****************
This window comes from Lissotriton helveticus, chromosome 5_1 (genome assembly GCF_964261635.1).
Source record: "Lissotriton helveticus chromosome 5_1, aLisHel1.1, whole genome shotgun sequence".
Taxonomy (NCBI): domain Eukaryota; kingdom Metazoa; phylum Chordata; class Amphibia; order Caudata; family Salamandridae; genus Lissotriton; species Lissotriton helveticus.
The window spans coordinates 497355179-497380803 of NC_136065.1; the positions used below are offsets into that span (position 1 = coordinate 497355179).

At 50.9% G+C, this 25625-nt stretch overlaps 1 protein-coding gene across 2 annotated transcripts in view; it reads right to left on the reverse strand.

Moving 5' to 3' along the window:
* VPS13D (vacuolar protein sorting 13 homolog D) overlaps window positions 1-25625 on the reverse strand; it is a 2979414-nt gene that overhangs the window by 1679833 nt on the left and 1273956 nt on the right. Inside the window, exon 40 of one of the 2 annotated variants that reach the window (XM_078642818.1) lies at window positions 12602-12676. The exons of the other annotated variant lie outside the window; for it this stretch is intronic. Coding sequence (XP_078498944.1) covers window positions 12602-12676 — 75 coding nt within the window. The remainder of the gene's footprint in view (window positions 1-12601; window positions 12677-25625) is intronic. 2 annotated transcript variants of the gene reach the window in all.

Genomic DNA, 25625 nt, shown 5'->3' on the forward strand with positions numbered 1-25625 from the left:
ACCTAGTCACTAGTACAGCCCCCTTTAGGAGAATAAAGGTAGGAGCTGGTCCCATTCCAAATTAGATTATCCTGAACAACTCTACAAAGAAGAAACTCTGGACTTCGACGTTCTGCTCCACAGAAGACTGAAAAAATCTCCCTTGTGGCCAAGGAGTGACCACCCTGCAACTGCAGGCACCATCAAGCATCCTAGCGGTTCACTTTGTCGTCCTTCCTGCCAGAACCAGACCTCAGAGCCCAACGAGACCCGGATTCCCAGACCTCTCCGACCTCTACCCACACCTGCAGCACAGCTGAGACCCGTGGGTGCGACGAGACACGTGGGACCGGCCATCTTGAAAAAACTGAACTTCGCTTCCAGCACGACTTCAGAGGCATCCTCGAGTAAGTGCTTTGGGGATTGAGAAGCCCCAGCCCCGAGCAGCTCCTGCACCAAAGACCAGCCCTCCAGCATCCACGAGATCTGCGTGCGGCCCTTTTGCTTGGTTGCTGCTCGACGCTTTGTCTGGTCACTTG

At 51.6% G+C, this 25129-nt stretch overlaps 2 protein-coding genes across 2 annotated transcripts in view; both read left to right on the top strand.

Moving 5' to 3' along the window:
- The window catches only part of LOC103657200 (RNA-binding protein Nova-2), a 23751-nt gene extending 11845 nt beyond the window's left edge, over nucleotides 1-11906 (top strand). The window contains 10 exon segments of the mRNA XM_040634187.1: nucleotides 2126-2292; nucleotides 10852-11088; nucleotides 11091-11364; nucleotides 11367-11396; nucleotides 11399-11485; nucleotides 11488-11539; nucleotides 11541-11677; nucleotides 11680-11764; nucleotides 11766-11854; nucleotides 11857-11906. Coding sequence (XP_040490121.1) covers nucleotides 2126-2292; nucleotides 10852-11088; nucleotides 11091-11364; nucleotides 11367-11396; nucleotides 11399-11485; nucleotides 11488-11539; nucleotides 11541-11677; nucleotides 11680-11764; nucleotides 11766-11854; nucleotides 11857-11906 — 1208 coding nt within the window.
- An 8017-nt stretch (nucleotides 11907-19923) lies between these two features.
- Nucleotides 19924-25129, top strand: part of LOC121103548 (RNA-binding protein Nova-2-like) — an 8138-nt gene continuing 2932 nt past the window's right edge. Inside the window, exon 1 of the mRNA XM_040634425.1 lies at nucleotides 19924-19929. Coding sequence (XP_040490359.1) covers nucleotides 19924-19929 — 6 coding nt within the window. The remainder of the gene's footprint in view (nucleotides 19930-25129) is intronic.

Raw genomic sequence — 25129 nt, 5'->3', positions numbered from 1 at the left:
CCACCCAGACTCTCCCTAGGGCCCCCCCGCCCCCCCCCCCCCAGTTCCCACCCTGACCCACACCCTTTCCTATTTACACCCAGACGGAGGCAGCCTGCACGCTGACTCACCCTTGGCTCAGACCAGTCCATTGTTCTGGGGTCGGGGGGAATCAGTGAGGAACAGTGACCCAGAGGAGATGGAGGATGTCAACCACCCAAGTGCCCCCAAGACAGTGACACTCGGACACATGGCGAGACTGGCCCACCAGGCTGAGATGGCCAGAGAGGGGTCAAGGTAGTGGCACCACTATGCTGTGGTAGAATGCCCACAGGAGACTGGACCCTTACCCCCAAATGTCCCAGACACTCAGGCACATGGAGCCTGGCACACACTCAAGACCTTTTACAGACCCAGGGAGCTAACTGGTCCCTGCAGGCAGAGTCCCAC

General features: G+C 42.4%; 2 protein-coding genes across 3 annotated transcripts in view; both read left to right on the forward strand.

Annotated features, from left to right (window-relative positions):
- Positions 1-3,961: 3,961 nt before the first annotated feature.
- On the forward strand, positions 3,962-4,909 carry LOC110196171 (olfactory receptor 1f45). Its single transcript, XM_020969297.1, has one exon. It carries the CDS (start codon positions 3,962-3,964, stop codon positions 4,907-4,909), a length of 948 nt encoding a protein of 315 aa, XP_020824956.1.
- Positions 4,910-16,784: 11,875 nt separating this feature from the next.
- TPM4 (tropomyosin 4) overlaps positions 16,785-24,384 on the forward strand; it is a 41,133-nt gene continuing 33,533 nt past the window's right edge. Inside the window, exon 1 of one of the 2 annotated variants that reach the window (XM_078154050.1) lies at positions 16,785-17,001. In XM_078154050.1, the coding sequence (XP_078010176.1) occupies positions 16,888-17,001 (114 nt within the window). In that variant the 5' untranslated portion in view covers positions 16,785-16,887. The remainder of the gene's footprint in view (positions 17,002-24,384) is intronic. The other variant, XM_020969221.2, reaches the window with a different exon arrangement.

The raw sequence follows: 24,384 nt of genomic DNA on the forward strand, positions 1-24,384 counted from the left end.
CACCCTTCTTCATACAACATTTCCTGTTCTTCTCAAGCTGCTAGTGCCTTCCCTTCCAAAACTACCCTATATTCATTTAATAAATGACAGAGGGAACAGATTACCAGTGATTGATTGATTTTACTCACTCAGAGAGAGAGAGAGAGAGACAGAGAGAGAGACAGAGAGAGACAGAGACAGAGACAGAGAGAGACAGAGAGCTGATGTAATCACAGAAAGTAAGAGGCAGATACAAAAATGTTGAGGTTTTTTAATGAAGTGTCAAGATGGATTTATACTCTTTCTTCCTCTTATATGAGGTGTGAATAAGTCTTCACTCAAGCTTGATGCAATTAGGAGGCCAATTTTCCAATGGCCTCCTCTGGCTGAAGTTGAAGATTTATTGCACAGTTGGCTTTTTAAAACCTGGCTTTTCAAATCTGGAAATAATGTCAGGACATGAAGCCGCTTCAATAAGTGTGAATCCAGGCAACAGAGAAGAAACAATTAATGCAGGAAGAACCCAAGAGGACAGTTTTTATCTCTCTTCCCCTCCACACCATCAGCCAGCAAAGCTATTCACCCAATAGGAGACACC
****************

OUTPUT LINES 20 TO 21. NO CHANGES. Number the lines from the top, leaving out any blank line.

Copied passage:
- On the forward strand, positions 3,962-4,909 carry LOC110196171 (olfactory receptor 1f45). Its single transcript, XM_020969297.1, has one exon. It carries the CDS (start codon positions 3,962-3,964, stop codon positions 4,907-4,909), a length of 948 nt encoding a protein of 315 aa, XP_020824956.1.
- Positions 4,910-16,784: 11,875 nt separating this feature from the next.